Yes, transport air pollution is most important in cities which do not have a sea breeze such as Kandy. Colombo is fortunate. The solutions, of course, can be achieved by introducing cleaner motor vehicles, making all motor vehicles to strictly follow the mandatory emission regulations. Secondly, we should move to cleaner technology, which is maybe more hybrid at least for public transport. We could go to electric or LNG buses. People might say it is very expensive for private cars, but you can certainly do it for public transport. We should also encourage more mass transport so that there will be less motor cars with just one driver sitting and going to work. We can have electronification of railways. As I said, there are many solutions that can be done on the transport side.
I will give you an example. There is a city called Shenzhen in China where I’m an advisor for sustainable development. The population of Shenzhen in China is 21 million which is almost the size of Sri Lanka. The city is the Silicon Valley of China; with the most advanced technology. All the public buses and taxis are electric by law. China is not a very rich country like the USA. I’m not suggesting that in Sri Lanka we can have all the all-electric vehicles. But, we can start to move in that direction.
Recently in the budget, they imposed a heavy tax on the import of electric vehicles which caused a huge outcry. It is not the type of disincentives that the government should provide. They have to incentivise people so that they will move towards cleaner fuels particularly in transport.
Q In the key environmental action recommendations a participatory approach to increase forest cover is discussed. Can you please elaborate on what kind of participatory approach is required?
One of the principles in the BIGG Path is the cooperation of all stakeholders. When it comes to cutting trees, participatory means that the very people who cut trees and get bribes can be taught that if they protect and manage forests they will be able to earn even more money. There are now tree planting programmes which are being tried by social entrepreneurs. It is not necessarily driven only by the government, but also the private sector.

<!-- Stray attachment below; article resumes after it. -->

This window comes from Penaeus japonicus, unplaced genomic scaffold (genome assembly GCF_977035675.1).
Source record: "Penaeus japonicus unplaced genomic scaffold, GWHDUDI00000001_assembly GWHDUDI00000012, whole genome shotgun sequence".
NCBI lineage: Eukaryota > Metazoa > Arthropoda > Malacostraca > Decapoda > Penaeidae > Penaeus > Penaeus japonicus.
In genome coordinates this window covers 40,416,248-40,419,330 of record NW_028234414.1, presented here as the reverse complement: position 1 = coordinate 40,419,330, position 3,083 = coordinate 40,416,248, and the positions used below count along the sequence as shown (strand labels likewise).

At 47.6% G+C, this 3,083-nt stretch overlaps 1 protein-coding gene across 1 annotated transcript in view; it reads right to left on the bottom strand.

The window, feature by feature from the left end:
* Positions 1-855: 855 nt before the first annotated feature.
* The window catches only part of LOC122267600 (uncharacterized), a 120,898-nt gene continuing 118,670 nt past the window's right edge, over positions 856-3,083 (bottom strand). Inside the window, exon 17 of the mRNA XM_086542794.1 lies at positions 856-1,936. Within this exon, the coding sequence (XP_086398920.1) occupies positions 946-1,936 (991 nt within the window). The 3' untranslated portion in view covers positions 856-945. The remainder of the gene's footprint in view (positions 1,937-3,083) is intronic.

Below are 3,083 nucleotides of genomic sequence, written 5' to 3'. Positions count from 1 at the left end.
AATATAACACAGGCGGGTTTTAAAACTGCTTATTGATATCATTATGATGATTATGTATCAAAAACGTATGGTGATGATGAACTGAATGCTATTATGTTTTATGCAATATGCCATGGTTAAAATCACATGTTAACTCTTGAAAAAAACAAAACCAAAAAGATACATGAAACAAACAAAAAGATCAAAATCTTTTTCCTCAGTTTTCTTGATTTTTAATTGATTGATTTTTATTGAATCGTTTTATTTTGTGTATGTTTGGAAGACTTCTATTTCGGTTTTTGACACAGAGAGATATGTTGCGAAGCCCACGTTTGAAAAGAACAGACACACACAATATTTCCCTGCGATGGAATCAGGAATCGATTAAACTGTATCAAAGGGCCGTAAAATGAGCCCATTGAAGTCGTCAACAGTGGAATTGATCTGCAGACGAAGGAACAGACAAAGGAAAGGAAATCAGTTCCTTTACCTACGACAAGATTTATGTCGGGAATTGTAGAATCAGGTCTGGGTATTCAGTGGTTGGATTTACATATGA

Another main aspect is carbon. The whole world is struggling to reduce the carbon which is causing global climate change and global warming and they are even ready to pay for those who plant forests in order to absorb carbon. We have to make buffer zones around all the forests to protect them. It also protects animal wildlife through which activities like tourism can also be helped.
Q Waste disposal and reducing water pollution are other key environmental action recommendations in the report. This would be impossible with the absence of a structured and effective recycling system for waste. What would be the most efficient process to get a recycling system in place for the country?
I think the best way of controlling pollution is to strictly enforce the existing laws. If the garbage was properly collected and disposed of according to the laws, we don’t need new advanced technology. It is not rocket science, right? The recycling and reuse processes are very well known and are relatively simple. If the waste is managed properly, we can eliminate the dengue problem. Using technology, we can convert waste into energy and we can convert bio waste into fertiliser.
What is important here are incentives. People should be encouraged to do the right thing. On the other hand, when they violate rules and regulations, they should be punished too as per laws. Those who take the environment for granted should be named, shamed and penalised so that they would not be able to get away with it even after doing public damage.
Technical advice is also very important. In rural areas, there are many people using traditional methods of waste disposal (burning waste and producing smoke) which are no longer good for them or the environment. People should be given technical knowledge on new ways of waste management which benefit all related parties.